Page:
Untying G from the trailer, he thoughtfully lowered his head down, allowing me to place the reigns over his ears. After coaxing my horse over as close to our trailer as I could possible get him to go, I climbed up onto the finder well. Leaning over, carefully reaching for the saddle horn, I jumped from the trailer onto the saddle. He stood very quiet while I leaned over, situating my feet in the stirrups. Reaching for the reigns now, I was ready to go and so was he.
I rode over to where my dad was waiting, and he led us to the arena and we went over the barrel pattern a couple of times while waiting for my turn. “Right inside… figure 8 to the left inside…head to the right side of the third barrel and then bring him home.” Nothing too complicated, especially when the majority of the ride, for this little girl, was done at a trot.
In the alley way now, my dad pats me on the knee and smiles. Meanwhile, I am pleading with him to please not swat G on the rear with his hat, like he does with my older sisters, as I head out. I was happy to come out of the alley way at a very slow trot. He assures me that he won’t, but I still keep a close eye on his hand, making sure he doesn’t bring it up to his hat as I kick my horse forward, toward the first barrel. He keeps his word, of course.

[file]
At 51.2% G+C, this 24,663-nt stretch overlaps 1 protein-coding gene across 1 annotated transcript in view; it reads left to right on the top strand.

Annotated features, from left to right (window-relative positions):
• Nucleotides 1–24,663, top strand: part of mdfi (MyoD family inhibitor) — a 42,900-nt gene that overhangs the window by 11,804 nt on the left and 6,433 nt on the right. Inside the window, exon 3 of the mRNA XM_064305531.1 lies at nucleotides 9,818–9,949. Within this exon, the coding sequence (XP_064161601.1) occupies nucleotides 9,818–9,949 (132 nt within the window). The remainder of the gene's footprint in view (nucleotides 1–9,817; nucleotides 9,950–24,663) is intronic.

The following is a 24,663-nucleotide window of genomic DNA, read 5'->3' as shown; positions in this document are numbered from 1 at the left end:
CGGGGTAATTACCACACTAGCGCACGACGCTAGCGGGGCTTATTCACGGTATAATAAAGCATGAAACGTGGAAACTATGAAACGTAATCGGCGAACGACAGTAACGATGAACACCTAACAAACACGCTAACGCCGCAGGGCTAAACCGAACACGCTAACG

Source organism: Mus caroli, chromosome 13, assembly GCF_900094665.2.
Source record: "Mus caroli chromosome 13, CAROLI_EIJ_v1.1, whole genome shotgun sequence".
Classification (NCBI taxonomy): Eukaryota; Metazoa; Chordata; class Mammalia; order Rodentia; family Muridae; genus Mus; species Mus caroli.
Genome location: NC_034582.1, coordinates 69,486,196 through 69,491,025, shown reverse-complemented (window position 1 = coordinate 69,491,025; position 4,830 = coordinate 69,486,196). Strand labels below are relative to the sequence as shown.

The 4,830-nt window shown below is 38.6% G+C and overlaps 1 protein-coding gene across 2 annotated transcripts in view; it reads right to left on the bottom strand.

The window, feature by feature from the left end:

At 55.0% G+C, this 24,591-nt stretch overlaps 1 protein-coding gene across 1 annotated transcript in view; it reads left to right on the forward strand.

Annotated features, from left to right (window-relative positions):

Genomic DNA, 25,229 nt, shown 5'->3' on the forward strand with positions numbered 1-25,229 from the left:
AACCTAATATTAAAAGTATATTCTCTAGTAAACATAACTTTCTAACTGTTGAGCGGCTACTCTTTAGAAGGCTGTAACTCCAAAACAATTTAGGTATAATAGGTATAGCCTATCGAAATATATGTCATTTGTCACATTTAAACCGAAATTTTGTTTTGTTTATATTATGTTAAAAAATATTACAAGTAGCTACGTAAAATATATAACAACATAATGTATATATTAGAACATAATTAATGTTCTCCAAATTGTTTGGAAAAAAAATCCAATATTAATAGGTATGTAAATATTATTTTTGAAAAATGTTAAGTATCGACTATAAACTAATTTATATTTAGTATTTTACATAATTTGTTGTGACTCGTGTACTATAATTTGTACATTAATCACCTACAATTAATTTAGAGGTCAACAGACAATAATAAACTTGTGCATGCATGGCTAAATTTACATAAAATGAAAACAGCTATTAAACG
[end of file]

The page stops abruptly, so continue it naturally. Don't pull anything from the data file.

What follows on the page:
I round the first barrel, no problem. The second barrel is in my sights and we trot around it and head to the third. G begins to slow so I kick a little to keep his speed at a trot, but he is being stubborn, insisting on slowing down and I immediately recognize this suspicious behavior.
I begin kicking frantically to no avail. G comes to a complete stop right between the second and third barrels and I begin to hear all the people in the stands laughing.
HE WAS POOPING!
I understand that when you got to go, you got to go, but come on! He couldn’t of waited just a couple more seconds before relieving himself? I was so mad I could have spit. I should have spit, right between his ears! I kicked, and kicked, and kicked, for what seemed like an eternity, and he pooped.
I was beyond relieved when he finally finished and began moving forward again. I think I rounded that third barrel and ran that stinkin horse “home” as fast I had ever rode, just to get out of sight of all those people.
Daddy was waiting, as always, to tell me I had done a good job, and he did. I don’t remember much else after that, except the feeling of being laughed at while I sat on a pooping horse is etched in my memory forever. Needless to say, I probably had the slowest time in the history of barrel racing.
Although, at the time I was furious with my horse and embarrassed beyond consoling, moments like these were what made my childhood great. These are the things I look back on now and laugh at. These are the moments I cherish.
G and I didn’t always see eye to eye, but he left hoof prints on my heart.